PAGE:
André Villas-Boas had just sidestepped a question about Gareth Bale’s tendency to tumble easily to the floor when he switched the focus to his other winger. Aaron Lennon, he said after Tottenham’s 3-0 win at Fulham, “has been incredible” this season. It’s been a running theme of Villas-Boas’s tenure at the club: praise performances and players, even if it’s not especially merited, and don’t forget to leave anyone out.
He also pointed to Gylfi Sigurdsson’s performance at Craven Cottage as evidence he could recapture the form he showed last year at Swansea. The Icelandic international has struggled all season, but after he slalomed past Philippe Senderos to set up Jermain Defoe, the Portuguese didn’t miss a chance to bump up his confidence.
Sometimes, though, it doesn’t feel natural. If Harry Redknapp was the avuncular figure, ideal for an advert showing him playing the Nintendo Wii at home with his family, Villas-Boas initially came across as the stern professor-type, working out formulas in a sterile lab. He also sounded like a corporate drone, using odd words such as “incentivate” and speaking of Michael Dawson as someone with “human dimensions.”
When he arrived at Spurs, the principal question mark hanging over him was: How would he improve his man-management skills, honing them to keep a bunch of players who’d had the best man-manager around happy?
The former Porto boss has shown that he is aware of the need to change perceptions. Gone is the squat that was ridiculed when the mood curdled at Chelsea. In keeping with his learned air, man-management was something to be studied, understood and conquered.
He certainly hasn’t lost the obduracy with which he took on the task of remodelling a Chelsea side that was still reliant on slightly waning talents. There wasn’t the same cadre of powerbrokers in the Spurs dressing room but Michael Dawson and Tom Huddlestone are no greenhorns. Villas-Boas, however, made it immediately clear they lacked the mobility for his high-octane style of play. Injuries have since forced him to reconsider but the reinstatement of both players in the side indicated a new flexibility in approach.
Redknapp’s ability to coax performances from talented but lax players is often overstated and wasn’t universally successful. He couldn’t, for instance, eek out consistent performances from David Bentley, one of the most gifted players in the squad—and the most expensively acquired. He also failed to work out Giovani dos Santos, a swashbuckling forward rated one of the most talented youngsters in the game when he arrived at White Hart Lane after a hat-trick in his last game for Barcelona.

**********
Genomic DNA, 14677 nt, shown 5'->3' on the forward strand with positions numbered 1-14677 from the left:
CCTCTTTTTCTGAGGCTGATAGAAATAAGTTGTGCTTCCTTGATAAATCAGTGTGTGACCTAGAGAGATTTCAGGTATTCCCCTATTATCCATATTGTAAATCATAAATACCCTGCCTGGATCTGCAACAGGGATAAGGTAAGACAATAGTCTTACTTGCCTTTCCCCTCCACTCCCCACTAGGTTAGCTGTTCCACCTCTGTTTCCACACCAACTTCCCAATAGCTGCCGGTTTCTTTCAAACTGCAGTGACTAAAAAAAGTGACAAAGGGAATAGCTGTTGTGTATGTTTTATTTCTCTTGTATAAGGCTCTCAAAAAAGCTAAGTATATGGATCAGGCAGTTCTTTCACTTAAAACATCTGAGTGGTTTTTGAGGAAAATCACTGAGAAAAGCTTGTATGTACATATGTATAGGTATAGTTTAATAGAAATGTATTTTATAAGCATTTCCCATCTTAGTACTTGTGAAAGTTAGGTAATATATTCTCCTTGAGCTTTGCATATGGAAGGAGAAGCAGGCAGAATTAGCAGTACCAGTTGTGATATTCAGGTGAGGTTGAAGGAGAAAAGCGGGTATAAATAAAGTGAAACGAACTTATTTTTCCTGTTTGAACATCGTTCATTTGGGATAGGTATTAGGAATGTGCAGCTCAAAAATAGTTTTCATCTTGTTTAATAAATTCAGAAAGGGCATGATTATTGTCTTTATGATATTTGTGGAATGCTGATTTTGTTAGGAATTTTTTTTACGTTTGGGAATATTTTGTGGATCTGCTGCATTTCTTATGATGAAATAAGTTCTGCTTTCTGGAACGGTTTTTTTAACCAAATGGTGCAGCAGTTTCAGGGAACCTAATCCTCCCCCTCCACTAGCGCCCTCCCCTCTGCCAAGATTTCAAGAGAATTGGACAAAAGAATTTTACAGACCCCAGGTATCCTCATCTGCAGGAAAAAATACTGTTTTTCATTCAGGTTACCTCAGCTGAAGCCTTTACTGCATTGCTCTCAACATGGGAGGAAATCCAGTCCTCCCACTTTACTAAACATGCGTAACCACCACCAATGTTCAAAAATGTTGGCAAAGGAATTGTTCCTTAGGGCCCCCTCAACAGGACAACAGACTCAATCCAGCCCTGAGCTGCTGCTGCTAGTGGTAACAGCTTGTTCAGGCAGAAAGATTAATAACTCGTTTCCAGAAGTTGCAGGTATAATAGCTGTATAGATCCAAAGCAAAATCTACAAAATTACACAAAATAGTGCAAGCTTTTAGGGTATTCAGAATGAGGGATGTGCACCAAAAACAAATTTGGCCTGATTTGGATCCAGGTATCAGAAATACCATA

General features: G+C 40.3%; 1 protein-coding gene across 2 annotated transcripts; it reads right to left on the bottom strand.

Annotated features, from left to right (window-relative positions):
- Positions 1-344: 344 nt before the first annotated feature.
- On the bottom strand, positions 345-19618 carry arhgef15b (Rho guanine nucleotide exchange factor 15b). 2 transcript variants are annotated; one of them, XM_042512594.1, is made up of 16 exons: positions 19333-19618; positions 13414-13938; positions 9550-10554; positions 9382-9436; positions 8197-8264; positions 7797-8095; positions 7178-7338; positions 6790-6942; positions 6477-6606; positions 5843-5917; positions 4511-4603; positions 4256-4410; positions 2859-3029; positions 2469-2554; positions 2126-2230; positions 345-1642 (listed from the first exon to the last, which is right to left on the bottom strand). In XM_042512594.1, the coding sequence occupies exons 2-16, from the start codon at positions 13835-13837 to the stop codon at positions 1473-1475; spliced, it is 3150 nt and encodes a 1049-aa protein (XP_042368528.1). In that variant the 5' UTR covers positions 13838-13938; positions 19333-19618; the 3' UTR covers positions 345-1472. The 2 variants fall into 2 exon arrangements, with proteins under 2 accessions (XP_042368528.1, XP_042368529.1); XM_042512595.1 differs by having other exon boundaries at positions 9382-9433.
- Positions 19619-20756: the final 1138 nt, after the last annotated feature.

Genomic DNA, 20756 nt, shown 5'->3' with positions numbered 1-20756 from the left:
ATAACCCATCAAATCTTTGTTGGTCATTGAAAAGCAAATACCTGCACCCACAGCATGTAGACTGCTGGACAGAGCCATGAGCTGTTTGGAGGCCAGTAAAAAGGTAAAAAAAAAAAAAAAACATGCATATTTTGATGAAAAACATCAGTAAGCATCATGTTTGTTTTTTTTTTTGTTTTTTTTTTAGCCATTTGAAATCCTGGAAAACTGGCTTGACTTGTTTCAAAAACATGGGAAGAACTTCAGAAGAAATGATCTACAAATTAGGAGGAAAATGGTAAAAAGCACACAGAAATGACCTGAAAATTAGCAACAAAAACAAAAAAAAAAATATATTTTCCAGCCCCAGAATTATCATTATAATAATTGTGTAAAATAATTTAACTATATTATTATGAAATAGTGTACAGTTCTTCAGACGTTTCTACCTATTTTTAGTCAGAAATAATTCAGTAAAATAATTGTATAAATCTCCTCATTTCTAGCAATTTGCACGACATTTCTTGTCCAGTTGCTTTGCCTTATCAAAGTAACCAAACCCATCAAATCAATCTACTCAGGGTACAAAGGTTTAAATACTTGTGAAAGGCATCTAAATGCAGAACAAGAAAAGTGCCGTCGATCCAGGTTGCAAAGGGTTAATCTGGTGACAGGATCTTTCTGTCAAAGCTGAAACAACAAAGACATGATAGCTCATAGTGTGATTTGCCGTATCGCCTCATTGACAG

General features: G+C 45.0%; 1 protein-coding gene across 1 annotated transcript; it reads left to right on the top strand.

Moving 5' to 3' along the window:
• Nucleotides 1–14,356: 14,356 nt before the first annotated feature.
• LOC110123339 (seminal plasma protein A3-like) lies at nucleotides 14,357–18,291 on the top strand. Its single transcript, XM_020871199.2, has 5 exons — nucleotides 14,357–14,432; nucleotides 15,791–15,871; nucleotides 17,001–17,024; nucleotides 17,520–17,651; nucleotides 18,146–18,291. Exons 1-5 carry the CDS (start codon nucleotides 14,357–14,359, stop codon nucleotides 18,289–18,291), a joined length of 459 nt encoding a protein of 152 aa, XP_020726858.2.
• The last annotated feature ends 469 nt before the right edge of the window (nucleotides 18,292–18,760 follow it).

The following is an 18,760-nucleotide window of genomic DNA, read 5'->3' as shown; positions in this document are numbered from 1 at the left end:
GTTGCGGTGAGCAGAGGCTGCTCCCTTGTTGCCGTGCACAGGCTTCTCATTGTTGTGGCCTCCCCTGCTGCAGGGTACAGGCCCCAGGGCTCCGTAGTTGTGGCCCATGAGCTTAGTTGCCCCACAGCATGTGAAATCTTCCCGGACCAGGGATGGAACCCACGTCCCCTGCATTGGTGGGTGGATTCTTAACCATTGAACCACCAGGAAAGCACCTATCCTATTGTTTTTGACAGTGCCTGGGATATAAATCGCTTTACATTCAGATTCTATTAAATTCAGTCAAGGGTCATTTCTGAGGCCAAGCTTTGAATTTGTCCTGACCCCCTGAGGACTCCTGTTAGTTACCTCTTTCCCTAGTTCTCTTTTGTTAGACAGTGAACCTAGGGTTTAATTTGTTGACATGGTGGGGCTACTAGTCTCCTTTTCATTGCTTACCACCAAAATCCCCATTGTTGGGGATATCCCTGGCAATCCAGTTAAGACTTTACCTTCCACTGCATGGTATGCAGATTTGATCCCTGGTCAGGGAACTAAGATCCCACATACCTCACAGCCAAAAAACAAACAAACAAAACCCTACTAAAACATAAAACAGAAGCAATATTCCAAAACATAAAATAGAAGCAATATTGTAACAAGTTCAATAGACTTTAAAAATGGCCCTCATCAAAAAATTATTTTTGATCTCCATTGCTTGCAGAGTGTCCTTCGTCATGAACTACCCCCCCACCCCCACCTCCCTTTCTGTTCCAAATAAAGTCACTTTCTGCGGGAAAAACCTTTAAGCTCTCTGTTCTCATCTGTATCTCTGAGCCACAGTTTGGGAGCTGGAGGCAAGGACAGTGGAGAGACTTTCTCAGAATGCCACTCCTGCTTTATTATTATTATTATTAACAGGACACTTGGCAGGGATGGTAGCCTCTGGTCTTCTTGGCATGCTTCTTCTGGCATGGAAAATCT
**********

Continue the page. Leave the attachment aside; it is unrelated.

Some players needed something more than a comforting arm around the shoulder.
Jermain Defoe is currently enjoying the most productive period of his career under Villas-Boas’ tutelage. A player of raw power and one of the most talented strikers of his generation, he more often than not frustrated Spurs supporters. Redknapp’s handling of him worked to a point but the feeling persisted that there was more to be mined from the striker, that there should be more to the game of a player with a brilliant touch and natural speed.
The England striker needs clear direction and Villas-Boas has applied a geometric solution: Defoe’s angles of running and points of departure are cleverer; his ability to create space not just for himself, but for others, has improved immeasurably; and a tendency to stray too easily offside has been absent from his game recently.
In return, the striker has been clinical in front of goal this season and his performance in the win at Old Trafford underscored the above principles.
On Lennon, Villas-Boas bestowed more responsibility and the player has flourished. There was a moment during the win at Southampton when Spurs were coasting that illustrates the point. Having witnessed Steven Caulker half-heartedly jump for a 50-50 ball, Lennon furiously reproached the young centre-back.
Lennon’s manager also shone the spotlight on him when he was in danger of being eclipsed by Bale’s large shadow.
It’s curious that Villas-Boas has struggled to win over the fans even with his side lying in fourth in the table almost halfway through the season. He’s not the type to plonk a bottle of ketchup on the canteen table—as Redknapp reputedly did when he replaced Juande Ramos— in order to lift spirits, but he has been more delicate in massaging players’ egos.
That realisation, and a more studious approach to the game than Redknapp, should keep him on sound footing as the season progresses.